Haptics and Telemanipulation

We have over the past several years explored various design and control aspects of haptic interfaces and telemanipulation. A haptic interface is a device (typically a robot manipulator) that interfaces with a human user and is used to simulate a mechanical environment (i.e., they are used to create virtual mechanical environments). We have built a three DOF haptic interface and used it to investigate various aspects of haptic devices, such as the effect of machine performance on the human perception of simulated objects. The issue of human-machine interaction is also common to the area of bilateral telemanipulation, wherein a user interacts with a “master” manipulator, which is in turn coupled to a “slave” manipulator, which interacts with a given environment. We have control methods for such systems that enable a good balance between performance of the system (i.e., transparency) and the safety of such systems (i.e., stability).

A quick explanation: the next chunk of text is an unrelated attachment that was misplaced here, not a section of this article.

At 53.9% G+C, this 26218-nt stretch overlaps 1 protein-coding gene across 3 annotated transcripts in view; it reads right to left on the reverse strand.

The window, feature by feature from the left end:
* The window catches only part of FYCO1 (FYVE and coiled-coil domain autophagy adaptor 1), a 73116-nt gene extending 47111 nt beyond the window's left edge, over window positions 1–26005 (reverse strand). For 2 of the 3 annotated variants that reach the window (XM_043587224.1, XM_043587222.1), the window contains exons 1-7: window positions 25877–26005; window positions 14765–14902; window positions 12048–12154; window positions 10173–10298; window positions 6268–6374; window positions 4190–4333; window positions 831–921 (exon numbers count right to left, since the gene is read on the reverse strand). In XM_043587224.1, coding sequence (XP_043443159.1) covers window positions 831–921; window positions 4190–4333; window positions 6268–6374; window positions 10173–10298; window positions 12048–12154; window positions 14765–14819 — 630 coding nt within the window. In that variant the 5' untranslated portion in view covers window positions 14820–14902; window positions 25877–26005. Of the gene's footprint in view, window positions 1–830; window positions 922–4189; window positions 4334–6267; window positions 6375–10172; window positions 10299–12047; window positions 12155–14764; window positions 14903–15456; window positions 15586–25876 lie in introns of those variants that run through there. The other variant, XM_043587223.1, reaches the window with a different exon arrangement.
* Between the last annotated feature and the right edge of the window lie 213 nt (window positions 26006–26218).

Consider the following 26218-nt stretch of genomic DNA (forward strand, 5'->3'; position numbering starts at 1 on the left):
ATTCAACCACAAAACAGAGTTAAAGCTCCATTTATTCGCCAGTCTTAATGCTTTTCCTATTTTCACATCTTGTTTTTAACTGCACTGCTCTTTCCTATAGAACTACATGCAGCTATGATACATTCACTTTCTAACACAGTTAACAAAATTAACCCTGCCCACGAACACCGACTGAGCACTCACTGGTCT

We have also looked a issues of scaling between the master and slave manipulators, with particular interest in dexterity enhancement (i.e., scaling down motion from master to slave, and scaling up force from slave to master). Within this topic, we have both investigated issues relating to control of scaled telemanipulation, and issues related to the design of micromanipulators. Regarding the latter, our emphasis has been on developing very low friction, low backlash micromanipulators, which move largely by elastic deformation (i.e., large range-of-motion compliant mechanisms).

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